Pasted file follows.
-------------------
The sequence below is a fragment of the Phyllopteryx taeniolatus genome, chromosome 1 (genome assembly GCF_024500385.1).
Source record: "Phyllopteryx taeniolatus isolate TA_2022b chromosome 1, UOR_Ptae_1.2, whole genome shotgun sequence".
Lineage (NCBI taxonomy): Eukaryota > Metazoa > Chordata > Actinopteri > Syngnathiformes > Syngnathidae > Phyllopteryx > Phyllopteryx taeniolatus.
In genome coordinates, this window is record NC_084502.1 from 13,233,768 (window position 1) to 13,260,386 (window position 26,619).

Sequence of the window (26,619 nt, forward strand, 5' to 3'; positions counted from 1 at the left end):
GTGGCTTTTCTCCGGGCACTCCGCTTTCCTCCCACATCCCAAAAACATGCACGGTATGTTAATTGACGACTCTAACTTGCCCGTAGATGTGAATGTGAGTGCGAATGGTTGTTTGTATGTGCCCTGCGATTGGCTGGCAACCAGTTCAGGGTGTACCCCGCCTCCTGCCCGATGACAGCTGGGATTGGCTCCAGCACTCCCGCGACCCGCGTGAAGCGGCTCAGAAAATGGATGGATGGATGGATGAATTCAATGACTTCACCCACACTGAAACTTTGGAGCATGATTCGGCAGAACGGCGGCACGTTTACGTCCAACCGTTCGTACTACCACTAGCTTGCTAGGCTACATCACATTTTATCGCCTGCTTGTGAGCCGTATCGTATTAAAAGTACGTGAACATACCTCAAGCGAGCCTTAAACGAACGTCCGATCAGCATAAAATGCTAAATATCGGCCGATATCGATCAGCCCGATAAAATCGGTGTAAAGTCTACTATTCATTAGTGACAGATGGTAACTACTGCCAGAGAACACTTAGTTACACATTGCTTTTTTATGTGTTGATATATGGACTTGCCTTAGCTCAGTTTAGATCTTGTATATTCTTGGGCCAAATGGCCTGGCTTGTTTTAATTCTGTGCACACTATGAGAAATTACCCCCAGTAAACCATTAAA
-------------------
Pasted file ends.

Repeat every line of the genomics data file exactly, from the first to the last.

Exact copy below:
The sequence below is a fragment of the Phyllopteryx taeniolatus genome, chromosome 1 (genome assembly GCF_024500385.1).
Source record: "Phyllopteryx taeniolatus isolate TA_2022b chromosome 1, UOR_Ptae_1.2, whole genome shotgun sequence".
Lineage (NCBI taxonomy): Eukaryota > Metazoa > Chordata > Actinopteri > Syngnathiformes > Syngnathidae > Phyllopteryx > Phyllopteryx taeniolatus.
In genome coordinates, this window is record NC_084502.1 from 13,233,768 (window position 1) to 13,260,386 (window position 26,619).

Sequence of the window (26,619 nt, forward strand, 5' to 3'; positions counted from 1 at the left end):
GTGGCTTTTCTCCGGGCACTCCGCTTTCCTCCCACATCCCAAAAACATGCACGGTATGTTAATTGACGACTCTAACTTGCCCGTAGATGTGAATGTGAGTGCGAATGGTTGTTTGTATGTGCCCTGCGATTGGCTGGCAACCAGTTCAGGGTGTACCCCGCCTCCTGCCCGATGACAGCTGGGATTGGCTCCAGCACTCCCGCGACCCGCGTGAAGCGGCTCAGAAAATGGATGGATGGATGGATGAATTCAATGACTTCACCCACACTGAAACTTTGGAGCATGATTCGGCAGAACGGCGGCACGTTTACGTCCAACCGTTCGTACTACCACTAGCTTGCTAGGCTACATCACATTTTATCGCCTGCTTGTGAGCCGTATCGTATTAAAAGTACGTGAACATACCTCAAGCGAGCCTTAAACGAACGTCCGATCAGCATAAAATGCTAAATATCGGCCGATATCGATCAGCCCGATAAAATCGGTGTAAAGTCTACTATTCATTAGTGACAGATGGTAACTACTGCCAGAGAACACTTAGTTACACATTGCTTTTTTATGTGTTGATATATGGACTTGCCTTAGCTCAGTTTAGATCTTGTATATTCTTGGGCCAAATGGCCTGGCTTGTTTTAATTCTGTGCACACTATGAGAAATTACCCCCAGTAAACCATTAAA